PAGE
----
Memorandum submitted by Mr Andrew Selkirk
I would like to submit evidence to the Committee
on Cultural Property: Return and Illicit Trade.
I am the editor of Current Archaeology which,
with a circulation of 18,000 subscribers, is by far and away the
biggest archaeological magazine in this country. I launched Current
Archaeology in 1967 and have edited it since then, seeing
the circulation rising steadily. I am also Vice-President of the
Royal Archaeological Institute, Chairman of the Council for Independent
Archaeology, a fellow of the Society of Antiquaries and have served
on the councils of both the Prehistoric Society and the Roman
Society. I am author of a book "Who Owns the Past: a grassroots
critique of Heritage Policy". The readers of Current Archaeology
are essentially amateur archaeologists and those with a keen
interest in the past, many of them members of local archaeological
societies and evening classes.
I would like to begin with one general point;
that here in Britain our system for the treatment of cultural
objects is exceptionally good and despite all the problems with
metal detectorists, it probably works better than in any other
country in the world. The treasure trove system in particular
works extremely well. The two best examples recently are the Hoxne
hoard of Late Roman coins and jewellery worth over a million pounds,
which was promptly reported and properly excavated. Then there
was the Snettisham hoard of Iron Age neck ringspossibly
the regalia of the royal family of the Iceni in Norfolkwhich
was also promptly reported and led to a major excavation by the
British Museum. I think it is vital that we should let the rest
of the world know of our successes, and if there is one recommendation
that I would make, it is that we should publicise our success,
perhaps by preparing a travelling exhibition of the highlights
of these hoards and then sending it round the world to show how
successfully the British and in particular the English system
of Treasure Trove works.
I would just like to answer briefly two of your
paragraphs: firstly methods of counteracting illicit trade.
From the archaeological point of view, the worrying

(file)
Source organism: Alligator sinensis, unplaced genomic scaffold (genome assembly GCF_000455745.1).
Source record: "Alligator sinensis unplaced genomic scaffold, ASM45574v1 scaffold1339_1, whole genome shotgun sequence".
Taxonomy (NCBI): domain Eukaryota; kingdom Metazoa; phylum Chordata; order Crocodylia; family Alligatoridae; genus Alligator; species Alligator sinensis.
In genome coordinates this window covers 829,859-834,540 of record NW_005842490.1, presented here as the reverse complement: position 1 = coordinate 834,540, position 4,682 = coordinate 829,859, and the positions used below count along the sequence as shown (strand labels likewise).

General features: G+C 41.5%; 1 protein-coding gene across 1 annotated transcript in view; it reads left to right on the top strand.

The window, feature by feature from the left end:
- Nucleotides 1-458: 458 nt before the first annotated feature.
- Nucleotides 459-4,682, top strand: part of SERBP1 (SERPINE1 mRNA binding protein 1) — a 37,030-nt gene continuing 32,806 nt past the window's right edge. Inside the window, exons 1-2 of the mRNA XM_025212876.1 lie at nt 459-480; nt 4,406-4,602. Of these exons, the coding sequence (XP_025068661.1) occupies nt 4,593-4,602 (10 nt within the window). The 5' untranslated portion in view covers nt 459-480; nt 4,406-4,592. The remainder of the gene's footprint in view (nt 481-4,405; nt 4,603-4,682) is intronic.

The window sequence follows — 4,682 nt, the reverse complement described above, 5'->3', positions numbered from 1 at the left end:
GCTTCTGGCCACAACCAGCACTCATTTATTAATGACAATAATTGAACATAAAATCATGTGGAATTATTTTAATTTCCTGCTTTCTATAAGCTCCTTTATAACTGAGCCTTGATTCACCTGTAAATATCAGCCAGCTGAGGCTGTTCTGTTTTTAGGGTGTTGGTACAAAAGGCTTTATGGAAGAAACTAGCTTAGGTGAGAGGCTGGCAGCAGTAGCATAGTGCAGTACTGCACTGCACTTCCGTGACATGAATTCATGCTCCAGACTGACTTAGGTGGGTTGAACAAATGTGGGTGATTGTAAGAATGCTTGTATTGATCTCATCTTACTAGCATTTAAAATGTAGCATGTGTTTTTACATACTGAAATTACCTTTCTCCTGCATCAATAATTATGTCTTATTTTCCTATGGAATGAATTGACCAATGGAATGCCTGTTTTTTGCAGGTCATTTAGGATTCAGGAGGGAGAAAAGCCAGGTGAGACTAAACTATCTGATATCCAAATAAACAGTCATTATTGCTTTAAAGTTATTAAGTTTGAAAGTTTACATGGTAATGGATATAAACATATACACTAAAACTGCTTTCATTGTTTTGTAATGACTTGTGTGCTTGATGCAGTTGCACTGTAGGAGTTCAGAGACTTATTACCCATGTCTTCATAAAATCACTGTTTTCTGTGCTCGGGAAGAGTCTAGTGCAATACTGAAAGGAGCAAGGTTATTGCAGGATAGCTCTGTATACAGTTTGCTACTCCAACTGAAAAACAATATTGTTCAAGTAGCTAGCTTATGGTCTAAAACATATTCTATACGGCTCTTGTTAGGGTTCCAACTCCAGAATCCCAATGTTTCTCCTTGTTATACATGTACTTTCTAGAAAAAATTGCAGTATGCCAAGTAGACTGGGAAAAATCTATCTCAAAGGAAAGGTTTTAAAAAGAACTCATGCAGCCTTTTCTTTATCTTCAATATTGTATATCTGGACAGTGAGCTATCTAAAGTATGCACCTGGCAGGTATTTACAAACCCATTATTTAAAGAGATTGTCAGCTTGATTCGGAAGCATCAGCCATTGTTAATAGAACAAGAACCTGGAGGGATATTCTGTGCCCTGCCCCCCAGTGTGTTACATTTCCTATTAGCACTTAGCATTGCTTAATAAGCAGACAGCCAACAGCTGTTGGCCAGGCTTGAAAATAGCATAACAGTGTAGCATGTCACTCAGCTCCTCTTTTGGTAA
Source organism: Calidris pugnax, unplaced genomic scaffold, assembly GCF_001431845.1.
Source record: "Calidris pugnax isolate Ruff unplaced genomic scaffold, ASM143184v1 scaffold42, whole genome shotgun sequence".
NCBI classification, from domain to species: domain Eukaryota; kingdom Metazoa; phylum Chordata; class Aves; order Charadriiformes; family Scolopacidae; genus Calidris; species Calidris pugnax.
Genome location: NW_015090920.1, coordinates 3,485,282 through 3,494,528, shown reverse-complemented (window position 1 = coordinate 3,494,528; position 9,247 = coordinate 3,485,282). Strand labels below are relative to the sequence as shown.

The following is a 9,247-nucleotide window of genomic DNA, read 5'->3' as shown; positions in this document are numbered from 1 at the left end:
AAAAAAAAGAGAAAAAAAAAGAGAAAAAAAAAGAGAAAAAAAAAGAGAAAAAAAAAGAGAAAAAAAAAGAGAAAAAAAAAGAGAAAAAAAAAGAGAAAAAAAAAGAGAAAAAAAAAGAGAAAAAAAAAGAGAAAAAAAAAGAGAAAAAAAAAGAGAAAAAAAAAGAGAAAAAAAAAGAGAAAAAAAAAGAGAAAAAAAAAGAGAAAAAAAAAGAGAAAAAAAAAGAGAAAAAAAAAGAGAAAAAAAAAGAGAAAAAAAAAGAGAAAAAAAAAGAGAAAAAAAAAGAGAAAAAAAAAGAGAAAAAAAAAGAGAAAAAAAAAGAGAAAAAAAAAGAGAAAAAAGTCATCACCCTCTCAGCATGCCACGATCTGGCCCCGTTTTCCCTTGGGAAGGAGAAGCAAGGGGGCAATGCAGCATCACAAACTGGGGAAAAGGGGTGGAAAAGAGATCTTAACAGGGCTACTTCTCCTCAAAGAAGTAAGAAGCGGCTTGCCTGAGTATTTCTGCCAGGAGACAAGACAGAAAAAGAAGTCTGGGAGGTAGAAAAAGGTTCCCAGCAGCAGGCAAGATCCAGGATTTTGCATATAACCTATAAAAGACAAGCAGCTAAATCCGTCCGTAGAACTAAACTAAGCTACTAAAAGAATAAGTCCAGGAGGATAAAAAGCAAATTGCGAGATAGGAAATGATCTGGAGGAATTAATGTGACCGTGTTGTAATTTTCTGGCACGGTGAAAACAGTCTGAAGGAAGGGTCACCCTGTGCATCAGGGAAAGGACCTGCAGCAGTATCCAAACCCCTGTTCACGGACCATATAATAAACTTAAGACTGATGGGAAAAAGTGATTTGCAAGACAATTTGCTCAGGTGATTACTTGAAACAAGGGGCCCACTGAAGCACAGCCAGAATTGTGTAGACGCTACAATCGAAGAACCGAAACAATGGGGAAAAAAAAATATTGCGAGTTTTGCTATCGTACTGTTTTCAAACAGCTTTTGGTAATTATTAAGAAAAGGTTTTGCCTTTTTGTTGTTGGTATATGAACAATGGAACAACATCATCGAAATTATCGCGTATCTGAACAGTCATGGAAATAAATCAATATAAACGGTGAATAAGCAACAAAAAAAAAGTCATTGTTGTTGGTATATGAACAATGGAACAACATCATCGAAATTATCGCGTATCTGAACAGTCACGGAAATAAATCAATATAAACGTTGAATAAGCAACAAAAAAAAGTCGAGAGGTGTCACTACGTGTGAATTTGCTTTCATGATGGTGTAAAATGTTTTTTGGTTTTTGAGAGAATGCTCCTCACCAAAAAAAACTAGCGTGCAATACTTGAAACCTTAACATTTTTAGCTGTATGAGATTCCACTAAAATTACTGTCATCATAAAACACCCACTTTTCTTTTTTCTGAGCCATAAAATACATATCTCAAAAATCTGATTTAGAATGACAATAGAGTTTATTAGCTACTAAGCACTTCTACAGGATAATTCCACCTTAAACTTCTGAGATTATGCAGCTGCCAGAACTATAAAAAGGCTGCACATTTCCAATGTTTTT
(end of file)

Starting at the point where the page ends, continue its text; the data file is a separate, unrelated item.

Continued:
problem is that of looting of archaeological sites. Here the root
cause is that in much of the world there is no incentive to finders
to declare the discovery of antiquities, or land owners to protect
the antiquities on their land. Indeed in most of parts of the
world, the discovery of antiquities in the course of say building
work is bad news. The antiquities, if reported, are promptly confiscated,
so neither the finder nor the land-owner benefits. Indeed there
is a positive dis-incentive to report finds, for if finds are
reported, the building work is often held up usually without compensation.
The finder therefore is tempted either to conceal and destroy
the objects or to dispose of them on the black market.
The root solution to the problem of looting
is to ensure that there are proper arrangements for the reward
of the finders and to press those countries where looting is rife
to bring their laws and practice into line with those of England.
Trying to tackle the problem by outlawing trade in antiquities
is rather like shutting the stable door after the horse has bolted;
it is the countries that encourage the black market by imposing
unsuitable laws that are at fault, and they should be encouraged
to change their laws to something more akin to the English system.
Turning to the question of the "return"
of cultural objects, could I begin by quoting part of the preamble
to the 1970 UNESCO convention.
"The interchange of cultural property among
nations for scientific, cultural, and educational purposes increases